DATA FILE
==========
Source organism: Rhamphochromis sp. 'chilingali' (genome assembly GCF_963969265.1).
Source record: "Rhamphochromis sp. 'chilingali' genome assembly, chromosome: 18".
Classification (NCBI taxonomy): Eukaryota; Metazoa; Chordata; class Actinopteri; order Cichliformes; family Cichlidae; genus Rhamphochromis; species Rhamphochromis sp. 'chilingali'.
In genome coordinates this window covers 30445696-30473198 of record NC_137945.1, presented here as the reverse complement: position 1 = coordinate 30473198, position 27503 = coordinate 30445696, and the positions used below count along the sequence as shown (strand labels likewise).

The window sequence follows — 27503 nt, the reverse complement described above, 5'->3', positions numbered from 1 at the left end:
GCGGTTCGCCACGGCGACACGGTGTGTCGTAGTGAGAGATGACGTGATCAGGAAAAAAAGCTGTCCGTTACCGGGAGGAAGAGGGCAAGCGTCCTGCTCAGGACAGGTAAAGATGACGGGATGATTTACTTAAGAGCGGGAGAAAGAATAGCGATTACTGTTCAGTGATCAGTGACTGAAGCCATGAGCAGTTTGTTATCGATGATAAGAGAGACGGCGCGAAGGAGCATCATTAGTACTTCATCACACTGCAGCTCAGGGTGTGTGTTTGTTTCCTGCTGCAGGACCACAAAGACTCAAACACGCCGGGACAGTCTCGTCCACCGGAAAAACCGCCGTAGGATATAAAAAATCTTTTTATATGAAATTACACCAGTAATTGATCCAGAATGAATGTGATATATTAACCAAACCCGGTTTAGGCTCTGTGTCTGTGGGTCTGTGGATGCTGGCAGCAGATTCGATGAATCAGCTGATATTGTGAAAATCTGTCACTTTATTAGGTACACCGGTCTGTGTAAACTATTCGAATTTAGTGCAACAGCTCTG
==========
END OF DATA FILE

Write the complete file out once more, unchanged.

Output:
Source organism: Rhamphochromis sp. 'chilingali' (genome assembly GCF_963969265.1).
Source record: "Rhamphochromis sp. 'chilingali' genome assembly, chromosome: 18".
Classification (NCBI taxonomy): Eukaryota; Metazoa; Chordata; class Actinopteri; order Cichliformes; family Cichlidae; genus Rhamphochromis; species Rhamphochromis sp. 'chilingali'.
In genome coordinates this window covers 30445696-30473198 of record NC_137945.1, presented here as the reverse complement: position 1 = coordinate 30473198, position 27503 = coordinate 30445696, and the positions used below count along the sequence as shown (strand labels likewise).

The window sequence follows — 27503 nt, the reverse complement described above, 5'->3', positions numbered from 1 at the left end:
GCGGTTCGCCACGGCGACACGGTGTGTCGTAGTGAGAGATGACGTGATCAGGAAAAAAAGCTGTCCGTTACCGGGAGGAAGAGGGCAAGCGTCCTGCTCAGGACAGGTAAAGATGACGGGATGATTTACTTAAGAGCGGGAGAAAGAATAGCGATTACTGTTCAGTGATCAGTGACTGAAGCCATGAGCAGTTTGTTATCGATGATAAGAGAGACGGCGCGAAGGAGCATCATTAGTACTTCATCACACTGCAGCTCAGGGTGTGTGTTTGTTTCCTGCTGCAGGACCACAAAGACTCAAACACGCCGGGACAGTCTCGTCCACCGGAAAAACCGCCGTAGGATATAAAAAATCTTTTTATATGAAATTACACCAGTAATTGATCCAGAATGAATGTGATATATTAACCAAACCCGGTTTAGGCTCTGTGTCTGTGGGTCTGTGGATGCTGGCAGCAGATTCGATGAATCAGCTGATATTGTGAAAATCTGTCACTTTATTAGGTACACCGGTCTGTGTAAACTATTCGAATTTAGTGCAACAGCTCTG